Dear Naval Historical Foundation Family,
Welcome back for this week’s edition of Thursday Tidings. Today we are looking back on the tragic events of Pearl Harbor, which took place 78 years ago this Saturday. The event signaled the entrance of the United States into the Second World War, the most destructive conflict in human history.
This gamble to break the American spirit and keep the U.S. out of World War II failed when a shocked, yet galvanized nation declared war on Japan the following day, vowing to fight until the Empire of Japan had completely and unconditionally surrendered. We remember and honor the many brave men and women who perished on this infamous and tragic day.
We also bid farewell to NHF Intern Tim Davidson, who has assisted us greatly – writing Thursday Tidings, assisting in membership initiatives, and doing anything asked. Please find our note, as well as Tim’s reflections, below our article.
As always, fair winds and following seas shipmates.
|The Attack on Pearl Harbor|
By NHF Intern Tim Davidson
“Yesterday, Dec. 7, 1941 – a date which will live in infamy – the United States of America was suddenly and deliberately attacked by naval and air forces of the Empire of Japan.” These were the words spoken by the President of the United States, Franklin Delano Roosevelt, addressing a special session of Congress and the American people on December 8, 1941.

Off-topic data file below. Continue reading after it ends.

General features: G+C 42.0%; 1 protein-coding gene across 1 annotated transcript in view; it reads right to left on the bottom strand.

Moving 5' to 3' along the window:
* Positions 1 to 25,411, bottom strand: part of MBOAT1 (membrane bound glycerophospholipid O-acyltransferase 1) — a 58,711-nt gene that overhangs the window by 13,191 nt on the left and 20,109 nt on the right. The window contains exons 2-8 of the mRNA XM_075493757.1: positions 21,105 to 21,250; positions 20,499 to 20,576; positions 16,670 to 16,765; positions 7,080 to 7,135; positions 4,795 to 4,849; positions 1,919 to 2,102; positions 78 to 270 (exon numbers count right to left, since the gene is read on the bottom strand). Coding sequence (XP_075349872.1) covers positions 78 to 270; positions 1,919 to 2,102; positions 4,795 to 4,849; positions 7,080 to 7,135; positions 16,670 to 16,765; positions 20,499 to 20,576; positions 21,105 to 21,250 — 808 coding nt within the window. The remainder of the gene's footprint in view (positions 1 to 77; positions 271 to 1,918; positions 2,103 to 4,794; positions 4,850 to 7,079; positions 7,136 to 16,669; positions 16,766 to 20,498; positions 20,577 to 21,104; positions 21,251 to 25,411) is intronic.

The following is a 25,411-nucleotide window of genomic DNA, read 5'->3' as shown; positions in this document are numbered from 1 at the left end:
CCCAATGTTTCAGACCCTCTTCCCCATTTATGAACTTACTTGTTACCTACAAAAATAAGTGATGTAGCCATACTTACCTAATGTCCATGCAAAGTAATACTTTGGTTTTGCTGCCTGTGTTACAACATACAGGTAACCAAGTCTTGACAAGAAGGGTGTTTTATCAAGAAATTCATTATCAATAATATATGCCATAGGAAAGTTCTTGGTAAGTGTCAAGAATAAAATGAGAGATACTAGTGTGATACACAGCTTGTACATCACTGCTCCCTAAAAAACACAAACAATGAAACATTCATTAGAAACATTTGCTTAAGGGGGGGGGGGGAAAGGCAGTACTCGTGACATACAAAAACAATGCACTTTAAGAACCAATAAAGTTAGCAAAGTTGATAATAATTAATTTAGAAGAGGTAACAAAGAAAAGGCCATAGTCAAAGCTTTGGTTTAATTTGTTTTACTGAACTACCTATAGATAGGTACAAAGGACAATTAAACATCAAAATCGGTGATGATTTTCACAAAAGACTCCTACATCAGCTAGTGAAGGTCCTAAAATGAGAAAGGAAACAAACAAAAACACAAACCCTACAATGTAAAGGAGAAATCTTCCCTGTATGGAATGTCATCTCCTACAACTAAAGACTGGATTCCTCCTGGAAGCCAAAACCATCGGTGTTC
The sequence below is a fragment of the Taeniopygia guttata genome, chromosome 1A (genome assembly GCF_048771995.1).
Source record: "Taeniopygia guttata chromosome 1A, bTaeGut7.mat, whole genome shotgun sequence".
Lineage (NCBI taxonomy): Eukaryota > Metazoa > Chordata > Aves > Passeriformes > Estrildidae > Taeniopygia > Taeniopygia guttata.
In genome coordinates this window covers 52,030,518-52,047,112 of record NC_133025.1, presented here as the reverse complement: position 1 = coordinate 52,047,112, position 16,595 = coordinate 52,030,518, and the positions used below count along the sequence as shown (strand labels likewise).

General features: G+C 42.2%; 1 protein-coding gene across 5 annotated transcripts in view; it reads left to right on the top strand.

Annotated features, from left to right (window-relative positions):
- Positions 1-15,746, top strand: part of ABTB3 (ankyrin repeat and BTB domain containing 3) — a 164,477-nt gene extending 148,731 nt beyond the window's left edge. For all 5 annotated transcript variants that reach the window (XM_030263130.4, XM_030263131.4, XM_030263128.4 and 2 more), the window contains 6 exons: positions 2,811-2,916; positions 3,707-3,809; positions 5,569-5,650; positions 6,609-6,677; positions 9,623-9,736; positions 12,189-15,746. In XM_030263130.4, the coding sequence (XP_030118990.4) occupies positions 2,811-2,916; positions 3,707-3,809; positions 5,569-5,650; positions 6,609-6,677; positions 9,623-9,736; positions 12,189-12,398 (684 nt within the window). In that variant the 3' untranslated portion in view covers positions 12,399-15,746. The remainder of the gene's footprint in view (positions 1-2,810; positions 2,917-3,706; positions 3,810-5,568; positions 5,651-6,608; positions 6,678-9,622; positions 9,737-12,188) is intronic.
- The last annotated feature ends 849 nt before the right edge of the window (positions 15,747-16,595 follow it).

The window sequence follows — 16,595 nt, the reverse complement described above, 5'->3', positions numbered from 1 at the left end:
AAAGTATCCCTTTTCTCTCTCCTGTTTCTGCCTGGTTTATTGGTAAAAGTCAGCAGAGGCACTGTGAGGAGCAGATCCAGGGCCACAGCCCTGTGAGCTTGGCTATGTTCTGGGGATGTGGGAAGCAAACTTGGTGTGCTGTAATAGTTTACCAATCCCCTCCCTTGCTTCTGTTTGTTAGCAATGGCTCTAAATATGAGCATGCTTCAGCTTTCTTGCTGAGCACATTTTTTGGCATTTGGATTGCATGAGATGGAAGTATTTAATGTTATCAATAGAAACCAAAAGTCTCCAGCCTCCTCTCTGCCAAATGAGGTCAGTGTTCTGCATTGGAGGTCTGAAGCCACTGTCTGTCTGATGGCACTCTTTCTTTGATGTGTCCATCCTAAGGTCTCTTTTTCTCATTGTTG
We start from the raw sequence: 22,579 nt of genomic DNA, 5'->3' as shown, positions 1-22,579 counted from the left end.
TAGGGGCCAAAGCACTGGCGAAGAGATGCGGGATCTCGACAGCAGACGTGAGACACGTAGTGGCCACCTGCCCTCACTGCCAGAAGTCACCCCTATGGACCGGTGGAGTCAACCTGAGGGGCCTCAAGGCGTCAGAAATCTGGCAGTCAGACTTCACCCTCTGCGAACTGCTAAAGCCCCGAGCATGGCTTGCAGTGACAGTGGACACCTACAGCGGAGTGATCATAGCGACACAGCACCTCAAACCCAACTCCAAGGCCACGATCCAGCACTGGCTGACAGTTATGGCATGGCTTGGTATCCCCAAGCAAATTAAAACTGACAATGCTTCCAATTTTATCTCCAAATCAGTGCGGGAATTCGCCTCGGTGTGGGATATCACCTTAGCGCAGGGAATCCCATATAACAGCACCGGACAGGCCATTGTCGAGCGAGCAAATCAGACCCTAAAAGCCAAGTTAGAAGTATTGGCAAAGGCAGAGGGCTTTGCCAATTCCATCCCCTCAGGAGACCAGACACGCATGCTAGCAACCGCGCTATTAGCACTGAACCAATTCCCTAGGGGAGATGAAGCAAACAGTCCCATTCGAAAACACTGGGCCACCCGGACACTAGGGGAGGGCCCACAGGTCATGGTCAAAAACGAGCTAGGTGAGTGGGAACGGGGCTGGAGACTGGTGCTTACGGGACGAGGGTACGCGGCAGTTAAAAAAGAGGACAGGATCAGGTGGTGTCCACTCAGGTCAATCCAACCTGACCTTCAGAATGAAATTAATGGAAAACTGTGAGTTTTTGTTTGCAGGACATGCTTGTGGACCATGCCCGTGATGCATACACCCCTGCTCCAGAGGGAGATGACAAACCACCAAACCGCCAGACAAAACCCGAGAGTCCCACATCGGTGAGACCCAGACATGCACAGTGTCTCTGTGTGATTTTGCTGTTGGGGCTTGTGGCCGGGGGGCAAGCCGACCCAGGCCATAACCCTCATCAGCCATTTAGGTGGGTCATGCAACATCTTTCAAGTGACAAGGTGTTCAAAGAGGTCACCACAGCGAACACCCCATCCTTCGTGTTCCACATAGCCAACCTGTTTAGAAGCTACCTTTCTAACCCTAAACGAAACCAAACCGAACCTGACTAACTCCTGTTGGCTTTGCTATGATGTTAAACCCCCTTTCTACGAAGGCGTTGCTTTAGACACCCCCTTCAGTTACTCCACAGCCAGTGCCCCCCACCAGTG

Early on a clear and calm Sunday morning in Honolulu, Hawaii, a large formation of aircraft roared over quiet neighborhoods and sleeping families. Dazed sailors in their bunks assumed these were merely incoming friendly airplanes on a routine mission, perhaps stopping in Pearl Harbor to refuel. Tragically, these planes were instead Japanese fighters and bombers. They had flown undetected for hours from the northwest, where all of Japan’s six large-deck aircraft carriers were positioned. Their goal was to decisively cripple American Naval power before a full-scale war could even begin.
The highly-prepared Japanese pilots engaged and shot down the few American planes they encountered. They then flew directly to their first targets, the air bases around Oahu. All the American planes sat neatly in rows in the dead center of each airfield out of paranoia that the Japanese people living on Oahu would rise up and try to destroy planes at American air bases. The planes were easy targets for Japanese bombers and fighters, who strafed almost every plane, allowing only eight pilots to get airborne. Once Pearl Harbor’s air defenses were devastated, the Japanese bombers proceeded to their next target: primarily the American battleships, but also the cruisers, destroyers, and many other ships in the harbor.